On the YouTube screen, five young Asian American Pacific Islanders are sitting on a couch, introducing themselves to the viewer. “Hi, I’m Kane. I’m the director.” “I’m Farah, the executive producer…” The five are producers of a documentary in progress, “Uploaded: The Asian American Movement,” a project about the effect of new media on API visibility, pan-ethnic identity, and a new form of community in the arts and entertainment.
Many Americans, including longstanding API activists, are familiar with social change movements, from the civil rights movement to Seattle’s Asian Coalition for Equality to the birth of American Ethnic Studies: movements which often used protests, marches, and boycotts as tactics. In this online movement the banners are digital ones, scrolling across the top of a screen, rather than butcher paper held in the streets. What’s their message? Can these new forms of visibility and celebrity, through new media, activate social change?
Recent articles from KoreAm magazine to the New York Times and Marketplace National Public Radio (NPR) speak of a growing visibility of APIs in entertainment, citing numbers that include millions of YouTube, Facebook, and Twitter subscribers and followers. The nonprofit organization Kollaboration proudly defines itself as “an event and a movement,” with the ultimate goal of bringing about “a paradigm shift of perceptions and to pave the way for future APIs to accomplish their goals and dreams that may be entertainment related.” The producers of
“Uploaded” have also included this language, subtitling their documentary “The Asian American Movement.”
Can we see the exponential rise and popularity of APIs on YouTube or in entertainment as a social movement?
“That’s a really, really hard question to answer,” says sociologist Larry Shinagawa, professor and director of Asian American Studies at the University of Maryland. Shinagawa conducts research on Asian American advocacy, national civil rights, and public policy. He also describes his perspective as a “just-after-Civil Rights-activist” one.
“We have to ask the hard questions,” Shinagawa continues. “Who are the leaders? How does it change consciousness? Where are the results? How does this movement address poverty, the underlying issues of racism, sexism, and inequality? And if President Obama’s mantra was, ‘Yes, we can,” we must now ask, “Yes, we can do what?’”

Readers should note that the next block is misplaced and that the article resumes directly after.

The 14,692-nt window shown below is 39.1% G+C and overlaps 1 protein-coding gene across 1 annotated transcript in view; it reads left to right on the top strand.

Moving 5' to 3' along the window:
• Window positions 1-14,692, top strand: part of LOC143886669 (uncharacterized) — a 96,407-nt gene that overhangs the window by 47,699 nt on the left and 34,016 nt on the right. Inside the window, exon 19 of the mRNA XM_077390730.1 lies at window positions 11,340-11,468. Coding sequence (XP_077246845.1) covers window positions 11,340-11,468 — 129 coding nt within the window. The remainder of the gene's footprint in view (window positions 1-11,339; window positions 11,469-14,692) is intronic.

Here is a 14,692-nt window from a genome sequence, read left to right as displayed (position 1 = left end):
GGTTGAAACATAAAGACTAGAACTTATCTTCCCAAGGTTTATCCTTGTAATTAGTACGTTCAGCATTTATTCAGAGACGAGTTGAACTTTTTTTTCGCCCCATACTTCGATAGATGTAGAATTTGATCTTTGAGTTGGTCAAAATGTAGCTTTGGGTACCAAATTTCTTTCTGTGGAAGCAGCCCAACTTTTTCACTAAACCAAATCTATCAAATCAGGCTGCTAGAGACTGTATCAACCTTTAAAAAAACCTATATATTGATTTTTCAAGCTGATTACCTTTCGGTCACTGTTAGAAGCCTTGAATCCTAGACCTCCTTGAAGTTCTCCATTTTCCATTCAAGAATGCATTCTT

Other API youth activists, even those involved in the arts may also question the possible conflation of visibility with social change. Seattle-born youth activist and performance artist El Dia, a founding member of Youth Speaks Seattle, also wonders at the idea of calling this phenomenon a movement.
“These [YouTube] stars are expressing lived experience of the State of Asian America,” she says, “challenging (or creating) stereotypes surely, but on the whole are not advocating for political action or challenging systemic oppression in the mass-based way that the past US social movements did.”
There are a number of API youth-focused organizations and individuals, she adds, who “carry on [the legacy of APIA activism], creating space, holding events, working with youth, providing support, fighting racist laws and policing and otherwise creating social change within their communities.” However these organizations, such as Oakland’s AYPAL (Asian/Pacific Islander Youth Promoting Advocacy and Leadership) have not garnered as much fame as newly visible online stars, including YouTube comedian Ryan Higa, beauty tips guru Michelle Phan, or musician David Choi.
Farah Moriah, one of the executive producers of “Uploaded,” does partially concur with this assessment, suggesting that the film is “not technically social activism, but could work hand in hand with social activism” and eventually lead to change. After some conversation, Moriah suggests that the documentary’s purpose can also galvanize different API constituencies for mutual support:
“Growing up, we saw more Chinese pride, or Korean pride, or Filipino pride…but now we are really seeing new inspiration for youth to come together and support each other, especially in entertainment.”
In the process of making “Uploaded”, she continues, the producers have noticed that this phenomenon has encouraged different API artists to forge a renewed and stronger sense of pan-ethnic API identity, breaking an older generation’s stereotypical vision of the political apathy of API youth.
Clearly, more dialogue is needed between traditional activists, media makers, youth voices, and those who span these populations. Yet El Dia, Kollaboration, and the “Uploaded” producers all contend that the effect of these celebrities on API youth can be huge. “I would be very hesitant to call the rise of APIAs in entertainment, ‘the social movement of our generation’, says El Dia. “I believe that is yet to come.” Yet Moriah and her co-producers are certainly invested in broader representation: “We’d love to hear from more folks, and we’re really interested in including a wide variety of perspectives.”